• Summary
  • Contents
  • Subject index

This volume in The SAGE Reference Series on Disability explores issues involving rehabilitation interventions and therapies. It is one of eight volumes in the cross-disciplinary and issues-based series, which incorporates links from varied fields making up Disability Studies as volumes examine topics central to the lives of individuals with disabilities and their families. With a balance of history, theory, research, and application, specialists set out the findings and implications of research and practice for others whose current or future work involves the care and/or study of those with disabilities, as well as for the disabled themselves. The presentational style (concise and engaging) emphasizes accessibility. Taken individually, each volume sets out the fundamentals of the topic it addresses, accompanied by compiled data and statistics, recommended further readings, a guide to organizations and associations, and other annotated resources, thus providing the ideal introductory platform and gateway for further study. Taken together, the series represents both a survey of major disability issues and a guide to new directions and trends and contemporary resources in the field as a whole.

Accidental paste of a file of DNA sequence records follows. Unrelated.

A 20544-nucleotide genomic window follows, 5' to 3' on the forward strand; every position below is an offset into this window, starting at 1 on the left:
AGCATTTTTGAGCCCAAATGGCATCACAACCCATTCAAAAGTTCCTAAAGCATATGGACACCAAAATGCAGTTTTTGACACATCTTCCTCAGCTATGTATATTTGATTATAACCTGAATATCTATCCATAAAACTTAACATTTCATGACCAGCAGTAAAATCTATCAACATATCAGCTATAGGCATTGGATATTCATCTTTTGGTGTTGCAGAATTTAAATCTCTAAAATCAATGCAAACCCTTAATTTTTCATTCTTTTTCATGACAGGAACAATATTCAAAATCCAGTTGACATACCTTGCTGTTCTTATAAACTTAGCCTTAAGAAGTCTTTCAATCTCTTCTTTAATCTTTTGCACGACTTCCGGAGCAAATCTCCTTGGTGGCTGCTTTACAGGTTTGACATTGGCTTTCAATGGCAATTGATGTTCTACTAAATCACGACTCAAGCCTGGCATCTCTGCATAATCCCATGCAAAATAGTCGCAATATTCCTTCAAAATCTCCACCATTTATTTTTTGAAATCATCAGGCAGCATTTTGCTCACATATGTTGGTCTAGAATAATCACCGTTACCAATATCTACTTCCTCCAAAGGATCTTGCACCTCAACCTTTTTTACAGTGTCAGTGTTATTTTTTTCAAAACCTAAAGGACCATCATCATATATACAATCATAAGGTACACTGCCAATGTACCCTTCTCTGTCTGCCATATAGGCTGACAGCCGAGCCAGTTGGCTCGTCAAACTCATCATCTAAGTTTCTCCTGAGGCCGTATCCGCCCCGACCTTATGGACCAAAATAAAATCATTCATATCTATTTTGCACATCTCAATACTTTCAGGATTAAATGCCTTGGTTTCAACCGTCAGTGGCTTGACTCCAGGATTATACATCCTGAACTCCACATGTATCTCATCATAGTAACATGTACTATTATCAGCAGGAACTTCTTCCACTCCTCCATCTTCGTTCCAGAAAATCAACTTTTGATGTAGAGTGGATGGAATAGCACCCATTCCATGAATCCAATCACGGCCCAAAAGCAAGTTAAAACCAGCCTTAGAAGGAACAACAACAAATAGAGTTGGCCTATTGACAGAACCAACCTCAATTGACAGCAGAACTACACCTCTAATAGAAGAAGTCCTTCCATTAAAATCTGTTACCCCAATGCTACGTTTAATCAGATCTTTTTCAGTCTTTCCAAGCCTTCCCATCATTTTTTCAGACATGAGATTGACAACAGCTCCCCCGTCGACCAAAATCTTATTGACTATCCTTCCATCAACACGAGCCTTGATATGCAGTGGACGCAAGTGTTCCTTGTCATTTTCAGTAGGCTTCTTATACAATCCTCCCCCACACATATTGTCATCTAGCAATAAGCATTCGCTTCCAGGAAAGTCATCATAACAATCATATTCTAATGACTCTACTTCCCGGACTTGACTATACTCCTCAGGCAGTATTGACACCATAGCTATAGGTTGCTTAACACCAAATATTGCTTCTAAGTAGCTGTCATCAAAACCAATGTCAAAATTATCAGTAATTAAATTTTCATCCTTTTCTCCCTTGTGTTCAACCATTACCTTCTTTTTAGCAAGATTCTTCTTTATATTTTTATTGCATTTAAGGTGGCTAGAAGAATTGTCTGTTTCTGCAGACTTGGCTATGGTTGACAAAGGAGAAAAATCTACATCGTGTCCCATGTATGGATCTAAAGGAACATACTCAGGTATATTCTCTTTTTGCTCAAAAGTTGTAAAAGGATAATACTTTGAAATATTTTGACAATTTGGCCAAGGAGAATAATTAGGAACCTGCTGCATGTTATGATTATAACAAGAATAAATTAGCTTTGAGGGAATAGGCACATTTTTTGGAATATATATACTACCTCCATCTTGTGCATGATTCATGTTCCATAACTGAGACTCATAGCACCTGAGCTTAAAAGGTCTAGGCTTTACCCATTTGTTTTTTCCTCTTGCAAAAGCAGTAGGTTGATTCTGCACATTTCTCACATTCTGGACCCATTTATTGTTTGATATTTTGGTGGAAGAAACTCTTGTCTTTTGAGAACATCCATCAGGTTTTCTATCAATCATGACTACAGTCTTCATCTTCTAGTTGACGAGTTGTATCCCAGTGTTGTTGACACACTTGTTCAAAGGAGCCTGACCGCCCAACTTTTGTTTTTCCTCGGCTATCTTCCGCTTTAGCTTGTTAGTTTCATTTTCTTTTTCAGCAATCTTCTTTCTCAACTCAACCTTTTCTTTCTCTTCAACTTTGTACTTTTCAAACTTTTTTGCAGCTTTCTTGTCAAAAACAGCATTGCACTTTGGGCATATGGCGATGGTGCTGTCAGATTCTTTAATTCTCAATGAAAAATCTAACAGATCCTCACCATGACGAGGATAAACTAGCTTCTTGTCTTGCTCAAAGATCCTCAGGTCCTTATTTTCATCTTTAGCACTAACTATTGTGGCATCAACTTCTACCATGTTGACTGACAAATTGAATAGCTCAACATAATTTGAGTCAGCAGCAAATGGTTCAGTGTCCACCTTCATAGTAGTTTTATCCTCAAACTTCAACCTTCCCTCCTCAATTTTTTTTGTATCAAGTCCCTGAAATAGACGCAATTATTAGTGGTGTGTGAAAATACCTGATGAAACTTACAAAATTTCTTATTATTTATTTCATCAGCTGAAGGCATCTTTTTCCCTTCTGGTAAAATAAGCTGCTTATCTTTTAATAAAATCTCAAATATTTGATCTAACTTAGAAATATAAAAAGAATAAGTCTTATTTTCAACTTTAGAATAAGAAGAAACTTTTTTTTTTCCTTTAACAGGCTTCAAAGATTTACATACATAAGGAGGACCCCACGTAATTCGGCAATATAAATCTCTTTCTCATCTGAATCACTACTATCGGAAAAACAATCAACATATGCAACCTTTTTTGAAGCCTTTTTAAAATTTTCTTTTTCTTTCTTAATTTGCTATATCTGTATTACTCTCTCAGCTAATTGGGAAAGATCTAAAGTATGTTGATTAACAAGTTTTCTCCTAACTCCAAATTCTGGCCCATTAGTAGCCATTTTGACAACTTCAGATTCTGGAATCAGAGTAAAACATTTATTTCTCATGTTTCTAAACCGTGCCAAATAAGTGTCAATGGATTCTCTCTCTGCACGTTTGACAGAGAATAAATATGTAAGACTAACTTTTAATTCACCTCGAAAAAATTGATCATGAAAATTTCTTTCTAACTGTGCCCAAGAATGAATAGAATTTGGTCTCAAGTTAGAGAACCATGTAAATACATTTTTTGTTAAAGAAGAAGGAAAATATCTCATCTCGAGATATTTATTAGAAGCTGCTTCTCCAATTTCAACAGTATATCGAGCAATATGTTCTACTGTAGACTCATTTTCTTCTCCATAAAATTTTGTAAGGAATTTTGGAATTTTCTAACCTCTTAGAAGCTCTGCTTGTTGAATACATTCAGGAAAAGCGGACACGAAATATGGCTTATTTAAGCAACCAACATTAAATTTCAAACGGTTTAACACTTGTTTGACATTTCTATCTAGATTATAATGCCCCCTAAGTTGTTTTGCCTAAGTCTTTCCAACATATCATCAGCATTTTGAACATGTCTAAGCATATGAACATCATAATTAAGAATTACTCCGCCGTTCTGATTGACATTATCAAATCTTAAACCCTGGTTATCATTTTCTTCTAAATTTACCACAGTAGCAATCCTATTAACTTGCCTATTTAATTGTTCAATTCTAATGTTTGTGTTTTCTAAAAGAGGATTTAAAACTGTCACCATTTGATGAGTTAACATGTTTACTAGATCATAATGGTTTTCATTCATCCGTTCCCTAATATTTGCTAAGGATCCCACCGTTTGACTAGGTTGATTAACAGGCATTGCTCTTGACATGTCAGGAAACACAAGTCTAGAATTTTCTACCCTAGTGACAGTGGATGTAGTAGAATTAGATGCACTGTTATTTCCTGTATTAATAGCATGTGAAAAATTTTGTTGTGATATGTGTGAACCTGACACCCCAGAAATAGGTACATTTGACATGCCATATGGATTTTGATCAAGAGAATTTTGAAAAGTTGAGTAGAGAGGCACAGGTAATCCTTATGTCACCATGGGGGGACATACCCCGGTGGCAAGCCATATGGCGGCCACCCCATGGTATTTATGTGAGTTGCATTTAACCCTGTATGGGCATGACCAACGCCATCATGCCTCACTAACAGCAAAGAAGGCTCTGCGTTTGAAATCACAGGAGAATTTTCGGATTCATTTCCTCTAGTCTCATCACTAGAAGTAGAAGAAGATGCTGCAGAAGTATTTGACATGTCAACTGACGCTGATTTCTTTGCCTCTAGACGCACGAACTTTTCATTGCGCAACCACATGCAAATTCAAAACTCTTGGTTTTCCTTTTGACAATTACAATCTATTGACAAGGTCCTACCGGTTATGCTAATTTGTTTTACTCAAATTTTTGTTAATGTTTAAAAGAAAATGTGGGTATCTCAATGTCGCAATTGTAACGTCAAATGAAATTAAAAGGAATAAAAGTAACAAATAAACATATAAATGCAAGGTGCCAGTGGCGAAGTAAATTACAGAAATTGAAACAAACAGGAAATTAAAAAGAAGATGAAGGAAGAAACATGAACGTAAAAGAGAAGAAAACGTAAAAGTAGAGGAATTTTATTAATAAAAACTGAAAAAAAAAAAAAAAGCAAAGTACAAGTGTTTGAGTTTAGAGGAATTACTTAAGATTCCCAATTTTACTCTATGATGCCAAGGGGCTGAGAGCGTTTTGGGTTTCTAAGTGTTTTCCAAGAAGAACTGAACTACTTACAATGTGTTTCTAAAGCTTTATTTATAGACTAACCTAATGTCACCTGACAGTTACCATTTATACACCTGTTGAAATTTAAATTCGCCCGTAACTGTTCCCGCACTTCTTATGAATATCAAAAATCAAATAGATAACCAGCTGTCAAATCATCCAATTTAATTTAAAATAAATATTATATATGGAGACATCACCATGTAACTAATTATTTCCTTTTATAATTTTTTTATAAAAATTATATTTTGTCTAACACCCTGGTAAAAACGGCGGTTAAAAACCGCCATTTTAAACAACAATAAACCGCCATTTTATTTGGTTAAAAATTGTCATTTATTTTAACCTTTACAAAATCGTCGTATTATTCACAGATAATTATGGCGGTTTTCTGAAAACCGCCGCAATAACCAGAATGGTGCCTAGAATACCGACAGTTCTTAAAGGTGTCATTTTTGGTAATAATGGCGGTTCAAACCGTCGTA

Chronology of Critical Events
Chronology of critical events
2000 BCE

There is minimal to no treatment for people who sustain disabilities in Ancient Egypt, as noted in the Edwin Smith Papyrus, which was discovered in Egypt and sold to Edwin Smith in 1862.

1744

The first reports on using electricity in the treatment of paralysis are published by Christian Gottlieb Kratzenstein in Germany.

1779

French missionary Father Amiot brings to the West written descriptions of exercises used therapeutically by Chinese Taoist priests called “Cong Fou.”

1793

Occupational therapy (originating with French physician Phillipe Pinel as Moral Treatment and Occupation) is employed as “moral treatment” for mental illness. It employs leisure activities within functional capabilities and arts and crafts to promote relaxation and feelings of productivity.

1882

Dr. Samuel Potter authors a book on speech ...

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